Tuesday, December 13, 2011

Musical Mathematics // Zine #5 Christmas Special // Pre-Order


For 50p you can pre-order our special Christmas issue, which comes free with an A3 screenprint of original artwork from Matt The Horse.

In the issue, we have Johnny Foreigner, This Town Needs Guns, Big Success, The James Cleaver Quintet, Cloudkicker, Michael Kiwanuka, Munroe Effect, Blacklisters, and many more. As usual, I also have my column, Free Music For All, with this particular one focusing on math pop.

You can pre-order it HERE.

It comes out on December 19th. Put that in your calendars, people.

Wednesday, December 7, 2011

Album Review // Tubelord - Romance

After almost exactly two years since their quite excellent debut album, Our First American Friends, Tubelord are now releasing their long awaited follow-up under the Big Scary Monsters/Holy Roar/Blood & Biscuits record label collective, Pink Mist. 

As was hinted in their Tezcatlipoca EP, this was never going to be OFAF Mark II. They’ve moved from a math rock, Biffy Clyro-esque, ‘pop song for rock kids’ sound to a more indie math-pop vibe, a change brought about mostly by the addition of James Elliot Field on synths/keyboard. Nowhere is this more evident than ‘4t3’, a guitar-free, synth-dominated affair that plods along with quirky grace.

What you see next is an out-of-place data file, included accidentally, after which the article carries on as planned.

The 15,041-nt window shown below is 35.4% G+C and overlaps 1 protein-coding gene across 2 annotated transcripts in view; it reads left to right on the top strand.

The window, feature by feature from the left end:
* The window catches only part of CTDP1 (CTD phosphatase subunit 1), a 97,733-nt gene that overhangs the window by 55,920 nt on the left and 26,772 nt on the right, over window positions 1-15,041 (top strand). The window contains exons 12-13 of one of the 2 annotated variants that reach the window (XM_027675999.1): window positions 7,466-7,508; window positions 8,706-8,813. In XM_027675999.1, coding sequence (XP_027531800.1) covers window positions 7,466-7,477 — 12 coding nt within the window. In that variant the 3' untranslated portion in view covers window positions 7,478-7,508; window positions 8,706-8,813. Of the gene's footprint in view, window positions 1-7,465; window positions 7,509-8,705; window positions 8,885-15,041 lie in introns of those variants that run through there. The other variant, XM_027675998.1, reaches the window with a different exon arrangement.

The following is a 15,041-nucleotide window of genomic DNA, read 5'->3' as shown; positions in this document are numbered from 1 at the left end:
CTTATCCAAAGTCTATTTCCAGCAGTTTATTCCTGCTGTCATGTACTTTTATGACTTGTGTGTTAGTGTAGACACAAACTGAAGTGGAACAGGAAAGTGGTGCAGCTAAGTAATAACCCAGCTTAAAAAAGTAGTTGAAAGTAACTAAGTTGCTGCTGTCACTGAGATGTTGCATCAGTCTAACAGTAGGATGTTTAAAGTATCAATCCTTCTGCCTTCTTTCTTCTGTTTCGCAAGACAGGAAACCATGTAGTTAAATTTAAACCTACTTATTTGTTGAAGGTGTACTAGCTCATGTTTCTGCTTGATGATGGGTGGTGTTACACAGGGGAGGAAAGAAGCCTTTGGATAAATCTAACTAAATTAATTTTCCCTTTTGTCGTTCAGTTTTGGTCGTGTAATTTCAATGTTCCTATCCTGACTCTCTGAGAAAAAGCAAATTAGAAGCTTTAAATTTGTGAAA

Read the rest of my review of the album on Musical Mathematics, with links to buy the album. 
This review is from the print edition (zine #4) of Musical Mathematics

Friday, December 2, 2011

Review: Dad Rocks! - Mount Modern

You know that feeling when an album you've been waiting so eagerly for the past few months for actually turns out to be utter crap? Well, that feeling can go suck a line of asses because that's not what happened with Mount Modern, the debut album of Snaevar Njall Albertsson (Mimas frontman) under the moniker of Dad Rocks! [Read my interview with him HERE]

At the core of it, Mount Modern retains many of the traits that make Digital Age the successful record it was: the cynical, ironic lyrics, the light-hearted yet slightly mournful music, and the earnest yet incredibly thoughtful tone the whole thing is packaged in. While his Digital Age EP was an absolutely wonderful piece of work with instant classics such as the incredibly titled Aroused By Hair and the cynical yet superb Kids, Mount Modern is several steps forward in Albertsson's maturity as a songwriter. Mount Modern dwarfs Digital Age with its depth and songcraft.

It is less of a lo-fi offering than his EP, with a myriad of instruments complementing his intriguingly idiosyncratic fingerpicking style. Mount Modern attempts to pose questions and tricks you into giving some thought into the grievances he brings up, when all you probably wanted was to listen to an acoustically-led album to spend your lazy weekend with. 

Dad Rocks!'s songs are sunny days that come along when the world is slowly going to shit. It works as well when you're having a lovely cup of hot chocolate and there is a thunderstorm outside as it does when you're having a picnic at the beach while warships and battleships occupy the horizon.

Mount Modern is without question the album of the year so far, in my honest opinion. Every listen only convinces me more and more of this. It will take an absolutely special record to come out in December to topple Mount Modern off its high pedestal.